Generic competition pushes Sanofi to 34% fall in first-quarter profit
Rival Shire misses estimates amid increased competition
Sanofi, which manufacturers colon cancer drug Zaltrap, is suffering at the hands of generic competition.
Sanofi, France’s largest drugmaker, reported a larger-than-expected, 34 per cent, decline in first-quarter profit, crimped by generic competition to three key medicines in the US.
Profit, excluding some costs, fell to €1.61 billion, or €1.22 a share, from €2.42 billion, or €1.83, a year earlier.
“It’s a poor start to the year,” Alistair Campbell, an analyst at Berenberg Bank in London, wrote in a note to clients today. “There is little to cheer in the numbers.”
Chief executive Chris Viehbacher has sought partnerships and acquisitions to replenish Sanofi’s drug pipeline and make up for the revenue losses caused by generic competition to the Plavix blood thinner and other top-selling products.
The first three months of the year were “a milestone quarter for Sanofi”, chief financial officer Jerome Contamine said in a interview posted on the company’s website. “It’s the last quarter we are seeing such a significant impact of the patent cliff.”
Revenue slipped 5.3 per cent to €8.1 billion in the first three months of the year.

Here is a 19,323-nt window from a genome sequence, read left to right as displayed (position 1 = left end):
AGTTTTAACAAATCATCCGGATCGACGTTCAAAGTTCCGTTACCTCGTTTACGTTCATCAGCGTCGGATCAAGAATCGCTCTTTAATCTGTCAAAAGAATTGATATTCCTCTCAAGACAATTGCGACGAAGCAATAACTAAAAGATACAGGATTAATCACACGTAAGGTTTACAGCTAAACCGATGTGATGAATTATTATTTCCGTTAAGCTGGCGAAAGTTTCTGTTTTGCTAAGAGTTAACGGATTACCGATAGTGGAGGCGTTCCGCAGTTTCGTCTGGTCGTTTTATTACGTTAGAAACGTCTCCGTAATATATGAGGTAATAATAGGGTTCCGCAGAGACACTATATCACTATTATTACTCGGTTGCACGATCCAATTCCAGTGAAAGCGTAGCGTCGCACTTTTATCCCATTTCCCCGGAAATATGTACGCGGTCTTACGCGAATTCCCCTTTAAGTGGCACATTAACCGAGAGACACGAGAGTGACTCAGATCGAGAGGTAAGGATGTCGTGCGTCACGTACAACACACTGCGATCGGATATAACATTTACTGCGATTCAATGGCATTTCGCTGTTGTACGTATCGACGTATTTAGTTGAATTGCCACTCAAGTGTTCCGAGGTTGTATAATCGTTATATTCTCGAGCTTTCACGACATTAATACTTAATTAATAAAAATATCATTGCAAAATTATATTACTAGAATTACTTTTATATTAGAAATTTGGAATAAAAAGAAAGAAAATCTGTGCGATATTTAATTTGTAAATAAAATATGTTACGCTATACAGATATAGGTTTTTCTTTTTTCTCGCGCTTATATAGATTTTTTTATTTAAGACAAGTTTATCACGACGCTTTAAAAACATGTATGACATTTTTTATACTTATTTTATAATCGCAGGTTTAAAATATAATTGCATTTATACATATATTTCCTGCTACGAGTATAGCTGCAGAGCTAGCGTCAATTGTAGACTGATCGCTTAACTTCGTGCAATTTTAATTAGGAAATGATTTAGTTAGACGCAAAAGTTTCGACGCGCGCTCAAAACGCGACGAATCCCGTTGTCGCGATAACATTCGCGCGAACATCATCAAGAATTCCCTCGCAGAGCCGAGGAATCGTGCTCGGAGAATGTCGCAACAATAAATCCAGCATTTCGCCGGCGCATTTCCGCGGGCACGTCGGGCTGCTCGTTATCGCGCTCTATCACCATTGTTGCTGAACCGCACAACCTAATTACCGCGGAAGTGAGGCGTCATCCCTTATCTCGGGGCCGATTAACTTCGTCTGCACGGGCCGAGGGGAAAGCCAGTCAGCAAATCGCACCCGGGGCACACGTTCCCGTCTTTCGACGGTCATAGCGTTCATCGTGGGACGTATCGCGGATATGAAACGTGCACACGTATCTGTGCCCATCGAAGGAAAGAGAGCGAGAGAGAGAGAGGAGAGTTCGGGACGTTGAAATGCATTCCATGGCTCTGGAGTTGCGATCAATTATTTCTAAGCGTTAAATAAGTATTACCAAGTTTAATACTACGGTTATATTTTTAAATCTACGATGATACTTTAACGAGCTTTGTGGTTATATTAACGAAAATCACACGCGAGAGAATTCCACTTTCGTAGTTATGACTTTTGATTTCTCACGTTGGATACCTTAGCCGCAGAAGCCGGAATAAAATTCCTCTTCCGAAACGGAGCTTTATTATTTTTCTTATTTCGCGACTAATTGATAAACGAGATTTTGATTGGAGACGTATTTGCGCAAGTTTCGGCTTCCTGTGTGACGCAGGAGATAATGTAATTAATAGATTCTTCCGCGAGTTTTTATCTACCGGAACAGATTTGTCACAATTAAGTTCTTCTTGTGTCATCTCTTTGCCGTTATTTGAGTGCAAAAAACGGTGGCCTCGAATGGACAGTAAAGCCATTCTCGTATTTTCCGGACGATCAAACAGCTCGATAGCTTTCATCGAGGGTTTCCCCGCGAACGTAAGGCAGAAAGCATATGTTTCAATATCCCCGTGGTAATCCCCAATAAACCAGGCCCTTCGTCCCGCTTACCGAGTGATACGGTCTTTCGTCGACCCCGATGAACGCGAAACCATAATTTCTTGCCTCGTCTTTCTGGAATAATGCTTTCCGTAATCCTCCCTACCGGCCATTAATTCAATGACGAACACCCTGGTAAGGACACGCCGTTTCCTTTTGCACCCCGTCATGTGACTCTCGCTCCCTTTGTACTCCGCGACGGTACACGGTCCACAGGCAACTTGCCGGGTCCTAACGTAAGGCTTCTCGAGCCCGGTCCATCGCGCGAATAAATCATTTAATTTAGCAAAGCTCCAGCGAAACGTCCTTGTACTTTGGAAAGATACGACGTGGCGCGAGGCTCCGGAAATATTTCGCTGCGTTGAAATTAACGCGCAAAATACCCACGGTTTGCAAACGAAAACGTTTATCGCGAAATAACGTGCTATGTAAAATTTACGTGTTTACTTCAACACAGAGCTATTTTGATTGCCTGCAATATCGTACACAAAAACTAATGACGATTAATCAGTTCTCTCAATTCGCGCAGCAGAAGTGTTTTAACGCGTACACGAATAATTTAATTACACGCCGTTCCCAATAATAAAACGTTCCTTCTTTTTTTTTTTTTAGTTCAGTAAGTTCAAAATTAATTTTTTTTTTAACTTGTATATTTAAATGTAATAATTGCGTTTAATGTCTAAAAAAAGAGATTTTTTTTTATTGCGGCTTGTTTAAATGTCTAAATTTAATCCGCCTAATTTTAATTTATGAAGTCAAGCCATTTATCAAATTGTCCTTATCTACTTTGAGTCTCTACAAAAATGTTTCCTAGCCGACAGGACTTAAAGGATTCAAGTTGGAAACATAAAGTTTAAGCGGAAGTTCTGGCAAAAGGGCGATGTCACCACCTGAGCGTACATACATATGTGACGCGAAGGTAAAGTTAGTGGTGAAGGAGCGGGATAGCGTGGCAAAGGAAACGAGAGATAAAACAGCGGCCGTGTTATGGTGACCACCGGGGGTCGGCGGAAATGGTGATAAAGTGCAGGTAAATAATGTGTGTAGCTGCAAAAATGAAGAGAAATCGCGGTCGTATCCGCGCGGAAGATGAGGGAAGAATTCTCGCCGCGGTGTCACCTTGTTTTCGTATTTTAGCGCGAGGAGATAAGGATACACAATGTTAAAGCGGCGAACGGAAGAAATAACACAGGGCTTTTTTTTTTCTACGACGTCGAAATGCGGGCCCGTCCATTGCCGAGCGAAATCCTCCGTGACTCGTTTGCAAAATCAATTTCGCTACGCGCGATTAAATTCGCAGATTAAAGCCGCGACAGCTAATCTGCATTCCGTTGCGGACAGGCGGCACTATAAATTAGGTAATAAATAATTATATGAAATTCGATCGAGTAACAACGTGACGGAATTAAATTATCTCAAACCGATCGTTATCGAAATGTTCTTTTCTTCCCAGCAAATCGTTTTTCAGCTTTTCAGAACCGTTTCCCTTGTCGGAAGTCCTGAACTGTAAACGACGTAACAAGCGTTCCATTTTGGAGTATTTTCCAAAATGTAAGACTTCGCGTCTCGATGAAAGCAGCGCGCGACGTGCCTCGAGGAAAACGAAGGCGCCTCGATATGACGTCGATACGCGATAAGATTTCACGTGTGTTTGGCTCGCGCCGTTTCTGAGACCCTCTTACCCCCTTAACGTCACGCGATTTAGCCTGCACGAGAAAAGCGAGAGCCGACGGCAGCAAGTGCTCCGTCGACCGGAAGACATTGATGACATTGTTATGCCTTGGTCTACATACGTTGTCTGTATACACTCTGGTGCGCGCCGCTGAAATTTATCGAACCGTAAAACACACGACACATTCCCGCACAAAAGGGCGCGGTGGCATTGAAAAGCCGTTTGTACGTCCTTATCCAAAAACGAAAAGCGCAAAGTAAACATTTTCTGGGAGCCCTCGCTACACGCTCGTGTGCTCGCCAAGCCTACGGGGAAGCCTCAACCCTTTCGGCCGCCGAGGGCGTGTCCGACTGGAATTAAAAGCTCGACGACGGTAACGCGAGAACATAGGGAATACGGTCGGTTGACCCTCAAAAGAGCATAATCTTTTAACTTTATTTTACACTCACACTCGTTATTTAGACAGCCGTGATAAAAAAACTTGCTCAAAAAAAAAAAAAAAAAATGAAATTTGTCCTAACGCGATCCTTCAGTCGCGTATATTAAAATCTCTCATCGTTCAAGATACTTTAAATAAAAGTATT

Generic competition wiped out €553 million of sales during the first three months of the year, Sanofi said. In the first half, cheaper copies of its medicines will probably lead to a total of €800 million in lost profit, it added.
Separately yesterday, Shire, the world’s largest seller of attention-deficit drugs, cut its full-year sales forecast after first-quarter revenue missed analysts’ estimates, partly because of increased competition from Sanofi.
Shire said it expects sales to grow by a percentage in the mid-to-high single digits, compared with an earlier forecast of low double-digits. Sales in the quarter were $1.16 billion, the Dublin-based company said in a statement. Flemming Ornskov, who took over yesterday as chief executive officer from Angus Russell, said he plans to pursue long-term growth that is above the industry average. – (Bloomberg )